How Could GOP Tax Changes Affect Michiganders?

“Most Michiganders get very little, if anything, out of this,” says MSU Economist Charles Ballard.

FILE - Michigan Individual Income Tax Return.

FILE - Michigan Individual Income Tax Return.

Jake Neher/WDET

Republicans in Washington are intent on making big changes to the tax code before the end of the year.

The U.S. House approved legislation last week that would reduce the corporate tax rate from 35 percent to 20 percent, reduce the number of tax brackets from seven to four, and would double the standard deduction for individuals and families — among other things.

The U.S. Senate could vote within the next week on its own plan, which is similar in many ways to the House plan. But that vote could be in jeopardy depending on a few key swing votes in the Senate GOP caucus.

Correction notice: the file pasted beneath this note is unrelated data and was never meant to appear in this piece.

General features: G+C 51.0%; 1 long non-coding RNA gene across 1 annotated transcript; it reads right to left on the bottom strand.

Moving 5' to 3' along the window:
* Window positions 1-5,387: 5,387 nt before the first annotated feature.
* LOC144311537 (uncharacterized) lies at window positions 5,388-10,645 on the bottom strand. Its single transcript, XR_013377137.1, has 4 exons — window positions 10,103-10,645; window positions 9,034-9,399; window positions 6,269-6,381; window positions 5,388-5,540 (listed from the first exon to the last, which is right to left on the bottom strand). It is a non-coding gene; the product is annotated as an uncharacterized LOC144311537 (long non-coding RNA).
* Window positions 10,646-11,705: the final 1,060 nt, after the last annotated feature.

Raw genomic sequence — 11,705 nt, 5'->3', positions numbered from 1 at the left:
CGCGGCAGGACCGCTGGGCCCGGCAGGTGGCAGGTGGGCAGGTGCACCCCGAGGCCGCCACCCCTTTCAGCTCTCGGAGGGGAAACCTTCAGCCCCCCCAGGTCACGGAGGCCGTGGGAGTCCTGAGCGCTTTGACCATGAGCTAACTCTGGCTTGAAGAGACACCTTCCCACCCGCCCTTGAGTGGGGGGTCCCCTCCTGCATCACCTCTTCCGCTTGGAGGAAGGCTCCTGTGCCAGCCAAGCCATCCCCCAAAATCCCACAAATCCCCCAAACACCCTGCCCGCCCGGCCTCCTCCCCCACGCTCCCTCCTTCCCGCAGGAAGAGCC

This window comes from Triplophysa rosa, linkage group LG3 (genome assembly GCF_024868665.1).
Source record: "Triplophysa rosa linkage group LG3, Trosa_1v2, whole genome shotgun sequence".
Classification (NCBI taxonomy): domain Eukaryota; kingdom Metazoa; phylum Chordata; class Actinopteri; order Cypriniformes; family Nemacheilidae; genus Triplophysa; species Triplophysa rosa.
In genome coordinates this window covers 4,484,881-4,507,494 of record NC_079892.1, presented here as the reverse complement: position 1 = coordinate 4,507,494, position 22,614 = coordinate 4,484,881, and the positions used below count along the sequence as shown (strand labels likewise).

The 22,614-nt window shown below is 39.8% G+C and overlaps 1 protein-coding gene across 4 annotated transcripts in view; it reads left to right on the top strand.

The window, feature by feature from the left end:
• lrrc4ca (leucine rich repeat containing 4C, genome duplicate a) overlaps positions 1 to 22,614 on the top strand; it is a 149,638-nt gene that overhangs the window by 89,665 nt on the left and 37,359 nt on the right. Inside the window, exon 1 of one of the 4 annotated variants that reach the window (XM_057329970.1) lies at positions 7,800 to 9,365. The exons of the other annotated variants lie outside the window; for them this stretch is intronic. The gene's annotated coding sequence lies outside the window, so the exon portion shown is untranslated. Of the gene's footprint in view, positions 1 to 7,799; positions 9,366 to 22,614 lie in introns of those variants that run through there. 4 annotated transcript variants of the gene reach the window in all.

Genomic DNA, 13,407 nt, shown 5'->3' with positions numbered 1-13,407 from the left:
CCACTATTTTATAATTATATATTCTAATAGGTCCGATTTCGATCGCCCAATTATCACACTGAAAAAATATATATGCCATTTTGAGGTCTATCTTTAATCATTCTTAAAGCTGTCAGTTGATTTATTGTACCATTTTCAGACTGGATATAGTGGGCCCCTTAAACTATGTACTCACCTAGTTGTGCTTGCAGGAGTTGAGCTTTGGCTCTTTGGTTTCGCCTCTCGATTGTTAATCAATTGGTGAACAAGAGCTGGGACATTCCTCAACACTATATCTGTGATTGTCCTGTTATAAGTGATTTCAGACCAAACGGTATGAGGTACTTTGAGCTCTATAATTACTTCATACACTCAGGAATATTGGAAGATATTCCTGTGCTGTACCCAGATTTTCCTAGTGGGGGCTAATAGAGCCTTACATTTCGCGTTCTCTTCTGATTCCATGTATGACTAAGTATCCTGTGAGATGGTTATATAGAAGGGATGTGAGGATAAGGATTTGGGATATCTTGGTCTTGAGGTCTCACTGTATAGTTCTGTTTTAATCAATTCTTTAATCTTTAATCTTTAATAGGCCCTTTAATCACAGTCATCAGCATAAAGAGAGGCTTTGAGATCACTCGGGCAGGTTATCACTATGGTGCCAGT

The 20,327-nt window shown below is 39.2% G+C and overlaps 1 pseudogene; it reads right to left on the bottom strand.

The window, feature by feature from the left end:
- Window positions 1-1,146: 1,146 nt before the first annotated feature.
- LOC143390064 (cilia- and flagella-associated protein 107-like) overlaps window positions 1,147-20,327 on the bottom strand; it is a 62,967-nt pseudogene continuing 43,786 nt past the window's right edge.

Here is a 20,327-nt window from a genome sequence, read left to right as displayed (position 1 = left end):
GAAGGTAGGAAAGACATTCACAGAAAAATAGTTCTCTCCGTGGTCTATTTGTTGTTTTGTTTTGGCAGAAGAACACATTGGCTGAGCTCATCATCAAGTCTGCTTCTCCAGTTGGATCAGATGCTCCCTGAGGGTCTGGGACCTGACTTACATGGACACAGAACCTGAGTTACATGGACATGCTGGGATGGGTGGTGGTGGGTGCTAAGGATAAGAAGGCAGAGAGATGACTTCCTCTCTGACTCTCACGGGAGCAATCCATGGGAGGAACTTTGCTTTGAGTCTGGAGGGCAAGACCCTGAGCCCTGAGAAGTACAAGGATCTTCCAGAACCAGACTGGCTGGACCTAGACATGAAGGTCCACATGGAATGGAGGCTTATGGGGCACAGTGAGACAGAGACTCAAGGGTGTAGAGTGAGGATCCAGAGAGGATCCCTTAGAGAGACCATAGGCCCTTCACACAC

But if the overhaul does get through Congress, what would these changes mean for people here in Michigan? How would they affect your wallet?

MSU Economist Charles Ballard joins Detroit Today with Stephen Henderson to talk about what this could mean for Michiganders.

“Most Michiganders get very little, if anything, out of this,” says Ballard. “A lot of middle-income families will actually have a tax increase.”

Henderson also speaks with Detroit News Washington D.C. reporter Melissa Nann Burke about the likelihood of the tax plan clearing the Senate.

“It seems like the Senate bill could be decided by just a handful of Senators, some of whom have already come out and started to express their concerns as it exists in its current form,” says Nann Burke.

Click on the audio player above to hear the full conversation.


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    Dynamic and diverse voices. News, politics, community and the issues that define our region. Hosted by Pulitzer Prize-winning journalist Stephen Henderson, Detroit Today brings you fresh and perceptive views weekdays at 9 am and 7 pm.